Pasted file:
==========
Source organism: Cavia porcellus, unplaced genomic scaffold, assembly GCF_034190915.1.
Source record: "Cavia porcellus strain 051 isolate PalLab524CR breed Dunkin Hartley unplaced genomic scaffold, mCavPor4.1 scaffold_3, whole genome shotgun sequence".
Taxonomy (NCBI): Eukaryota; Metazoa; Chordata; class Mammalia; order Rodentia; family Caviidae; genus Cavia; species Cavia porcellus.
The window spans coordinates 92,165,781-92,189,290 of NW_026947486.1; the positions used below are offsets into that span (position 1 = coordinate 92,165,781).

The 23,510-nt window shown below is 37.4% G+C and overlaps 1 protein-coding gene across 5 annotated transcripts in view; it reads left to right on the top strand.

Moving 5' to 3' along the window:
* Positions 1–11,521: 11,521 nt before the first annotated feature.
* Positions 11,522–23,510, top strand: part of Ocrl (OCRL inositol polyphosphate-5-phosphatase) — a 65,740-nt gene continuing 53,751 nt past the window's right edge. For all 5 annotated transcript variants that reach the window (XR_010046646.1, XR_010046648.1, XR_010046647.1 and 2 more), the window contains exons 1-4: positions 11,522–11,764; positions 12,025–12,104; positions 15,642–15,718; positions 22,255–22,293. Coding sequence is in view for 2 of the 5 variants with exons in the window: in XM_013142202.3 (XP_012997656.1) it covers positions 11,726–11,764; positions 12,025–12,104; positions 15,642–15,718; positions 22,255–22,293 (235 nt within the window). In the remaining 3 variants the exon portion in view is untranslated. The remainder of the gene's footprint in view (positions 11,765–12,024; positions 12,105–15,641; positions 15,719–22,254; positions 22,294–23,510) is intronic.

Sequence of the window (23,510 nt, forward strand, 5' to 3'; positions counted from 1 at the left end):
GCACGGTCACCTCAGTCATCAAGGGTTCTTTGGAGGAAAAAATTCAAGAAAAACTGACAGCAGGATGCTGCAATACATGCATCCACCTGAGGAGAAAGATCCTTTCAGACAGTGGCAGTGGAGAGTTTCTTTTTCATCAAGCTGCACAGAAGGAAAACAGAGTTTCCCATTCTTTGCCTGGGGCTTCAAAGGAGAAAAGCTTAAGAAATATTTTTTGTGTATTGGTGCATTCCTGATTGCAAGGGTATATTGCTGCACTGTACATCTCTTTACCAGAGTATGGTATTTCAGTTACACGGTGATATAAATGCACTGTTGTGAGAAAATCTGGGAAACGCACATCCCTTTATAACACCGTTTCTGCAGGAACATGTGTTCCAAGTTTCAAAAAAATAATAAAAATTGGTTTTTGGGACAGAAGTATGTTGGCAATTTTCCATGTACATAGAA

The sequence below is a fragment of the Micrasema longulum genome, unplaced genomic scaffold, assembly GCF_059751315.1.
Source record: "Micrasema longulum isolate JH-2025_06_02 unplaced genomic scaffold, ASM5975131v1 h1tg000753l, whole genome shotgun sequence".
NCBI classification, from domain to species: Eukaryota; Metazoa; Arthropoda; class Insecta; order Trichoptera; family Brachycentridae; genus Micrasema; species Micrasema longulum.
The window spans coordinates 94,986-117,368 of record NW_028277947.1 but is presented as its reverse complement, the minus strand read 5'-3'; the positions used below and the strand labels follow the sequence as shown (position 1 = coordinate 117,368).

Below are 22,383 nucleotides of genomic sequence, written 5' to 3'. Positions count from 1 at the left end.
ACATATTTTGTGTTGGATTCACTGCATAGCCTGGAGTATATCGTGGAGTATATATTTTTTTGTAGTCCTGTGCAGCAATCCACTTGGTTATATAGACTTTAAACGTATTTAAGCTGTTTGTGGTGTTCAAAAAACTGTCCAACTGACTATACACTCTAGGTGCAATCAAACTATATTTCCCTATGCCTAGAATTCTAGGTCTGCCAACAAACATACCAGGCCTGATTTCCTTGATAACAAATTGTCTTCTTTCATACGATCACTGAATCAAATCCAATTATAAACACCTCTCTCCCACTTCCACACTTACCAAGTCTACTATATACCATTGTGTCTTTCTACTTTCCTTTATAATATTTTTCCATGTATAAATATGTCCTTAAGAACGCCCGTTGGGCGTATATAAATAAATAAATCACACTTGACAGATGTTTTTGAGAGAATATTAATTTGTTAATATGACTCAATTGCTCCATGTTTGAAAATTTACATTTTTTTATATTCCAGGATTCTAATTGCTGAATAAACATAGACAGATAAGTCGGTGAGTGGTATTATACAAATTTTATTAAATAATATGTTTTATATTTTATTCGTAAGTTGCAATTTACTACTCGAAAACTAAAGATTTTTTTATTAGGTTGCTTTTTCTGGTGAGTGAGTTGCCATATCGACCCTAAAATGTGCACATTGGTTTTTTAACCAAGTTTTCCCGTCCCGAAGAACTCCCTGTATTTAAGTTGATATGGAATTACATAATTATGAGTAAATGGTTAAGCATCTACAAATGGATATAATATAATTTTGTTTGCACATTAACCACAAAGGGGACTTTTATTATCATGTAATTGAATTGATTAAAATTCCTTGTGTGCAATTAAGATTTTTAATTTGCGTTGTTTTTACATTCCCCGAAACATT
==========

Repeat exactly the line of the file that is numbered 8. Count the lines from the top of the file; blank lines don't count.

* Positions 11,522–23,510, top strand: part of Ocrl (OCRL inositol polyphosphate-5-phosphatase) — a 65,740-nt gene continuing 53,751 nt past the window's right edge. For all 5 annotated transcript variants that reach the window (XR_010046646.1, XR_010046648.1, XR_010046647.1 and 2 more), the window contains exons 1-4: positions 11,522–11,764; positions 12,025–12,104; positions 15,642–15,718; positions 22,255–22,293. Coding sequence is in view for 2 of the 5 variants with exons in the window: in XM_013142202.3 (XP_012997656.1) it covers positions 11,726–11,764; positions 12,025–12,104; positions 15,642–15,718; positions 22,255–22,293 (235 nt within the window). In the remaining 3 variants the exon portion in view is untranslated. The remainder of the gene's footprint in view (positions 11,765–12,024; positions 12,105–15,641; positions 15,719–22,254; positions 22,294–23,510) is intronic.